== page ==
Climate Corner: Good news for everyone

May 11, 2024

Rebecca Phillips

Spring is a good time for some good news, given how surrounded we are by bad news so much of the time. The good news is even better when it pertains to a favorite spring activity: gardening.

Most of us are aware that cities tend to be hotter than rural areas and that parking lots are pretty miserable places to be on hot days. Concrete both absorbs and releases heat, increasing temperatures in adjacent areas by as much as 20 degrees, according to the EPA. With the longer, hotter summers predicted for much of the world, and with more than half the human population living in urbanized areas, this is bad news.

But I promised good news, and here it is. Cities and towns are exploring ways to mitigate or reduce the worst climate change effects: retrofitting buildings to be more energy-efficient, thereby increasing comfort and emitting less CO2; installing permeable paving to reduce stormwater runoff; improving public transit to make it more attractive; and making sidewalks and trails safer for pedestrians and bicyclists. More and more cities are expanding and improving their green spaces, with a particular focus on tree cover. As anyone who has spent any time walking knows, shady streets are much cooler than their unshaded counterparts.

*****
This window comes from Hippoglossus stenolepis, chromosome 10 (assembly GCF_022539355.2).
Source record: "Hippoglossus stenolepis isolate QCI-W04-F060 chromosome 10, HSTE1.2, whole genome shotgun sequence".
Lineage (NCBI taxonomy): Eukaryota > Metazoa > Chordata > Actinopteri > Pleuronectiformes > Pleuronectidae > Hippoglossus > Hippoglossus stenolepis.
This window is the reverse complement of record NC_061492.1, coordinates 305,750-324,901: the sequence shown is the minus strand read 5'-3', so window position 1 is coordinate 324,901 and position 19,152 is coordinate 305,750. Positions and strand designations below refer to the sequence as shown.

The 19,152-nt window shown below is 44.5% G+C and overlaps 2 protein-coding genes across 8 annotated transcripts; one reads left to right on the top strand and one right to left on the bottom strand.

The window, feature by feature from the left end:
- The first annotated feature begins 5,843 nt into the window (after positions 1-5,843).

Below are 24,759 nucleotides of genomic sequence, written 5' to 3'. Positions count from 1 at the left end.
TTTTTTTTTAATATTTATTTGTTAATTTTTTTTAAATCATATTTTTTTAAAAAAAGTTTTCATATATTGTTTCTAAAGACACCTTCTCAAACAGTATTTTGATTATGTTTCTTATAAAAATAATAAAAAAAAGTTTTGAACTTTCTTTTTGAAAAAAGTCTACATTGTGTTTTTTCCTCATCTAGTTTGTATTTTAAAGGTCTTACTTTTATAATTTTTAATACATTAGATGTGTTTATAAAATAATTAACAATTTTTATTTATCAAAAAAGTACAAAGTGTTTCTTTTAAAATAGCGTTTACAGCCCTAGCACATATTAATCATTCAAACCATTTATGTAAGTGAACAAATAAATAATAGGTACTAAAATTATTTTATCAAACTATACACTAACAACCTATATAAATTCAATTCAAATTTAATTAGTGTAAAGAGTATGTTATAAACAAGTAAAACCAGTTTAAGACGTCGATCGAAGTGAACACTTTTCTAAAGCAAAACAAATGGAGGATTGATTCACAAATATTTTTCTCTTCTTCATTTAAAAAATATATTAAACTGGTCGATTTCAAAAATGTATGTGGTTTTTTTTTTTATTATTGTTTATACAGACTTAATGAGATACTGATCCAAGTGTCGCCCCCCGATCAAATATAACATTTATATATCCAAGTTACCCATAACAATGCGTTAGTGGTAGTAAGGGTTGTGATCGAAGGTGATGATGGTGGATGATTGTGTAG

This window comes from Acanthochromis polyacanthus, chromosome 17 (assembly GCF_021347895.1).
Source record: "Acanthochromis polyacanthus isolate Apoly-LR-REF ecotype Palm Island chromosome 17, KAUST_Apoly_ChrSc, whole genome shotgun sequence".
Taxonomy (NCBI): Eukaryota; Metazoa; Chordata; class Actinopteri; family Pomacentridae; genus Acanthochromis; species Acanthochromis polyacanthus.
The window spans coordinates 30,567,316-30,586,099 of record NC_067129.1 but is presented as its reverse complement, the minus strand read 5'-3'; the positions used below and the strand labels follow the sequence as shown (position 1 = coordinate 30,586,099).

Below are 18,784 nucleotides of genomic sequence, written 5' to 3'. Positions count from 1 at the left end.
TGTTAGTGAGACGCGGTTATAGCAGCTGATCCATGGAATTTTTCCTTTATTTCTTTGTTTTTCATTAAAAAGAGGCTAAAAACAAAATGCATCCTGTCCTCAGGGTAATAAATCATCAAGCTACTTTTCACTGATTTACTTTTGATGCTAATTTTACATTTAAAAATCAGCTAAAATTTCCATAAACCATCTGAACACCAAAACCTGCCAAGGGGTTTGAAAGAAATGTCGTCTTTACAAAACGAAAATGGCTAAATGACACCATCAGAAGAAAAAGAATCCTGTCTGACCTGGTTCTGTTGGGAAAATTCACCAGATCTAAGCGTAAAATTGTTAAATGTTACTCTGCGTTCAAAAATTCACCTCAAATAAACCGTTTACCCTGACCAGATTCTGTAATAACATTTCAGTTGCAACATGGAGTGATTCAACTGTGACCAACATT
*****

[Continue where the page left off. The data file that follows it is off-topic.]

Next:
And it’s not just trees that have this effect. A recent study completed by the University of Surrey in the UK found that botanical, or mixed, gardens lowered the temperature of adjacent streets by as much as 9 degrees Fahrenheit, more than any other form of planting. Yes, planting the flowers that so many of us love along with trees and shrubs can actually make our towns more comfortable places to live, especially during heat waves.

Greening our towns has benefits beyond temperature reduction. Planted areas absorb stormwater and filter runoff, keeping more chemicals out of our groundwater and helping to prevent flooding. Access to green spaces has been shown to improve human mental health, important to all in these high-stress times. Perhaps even more important, mixed plantings are highly biodiverse, providing habitat for a variety of creatures, including the bees, birds, and butterflies whose populations have been declining in recent decades. Planting a mix of species, particularly those native to the area, in our yards and lawn strips creates wildlife corridors, allowing other lives to flourish alongside our own.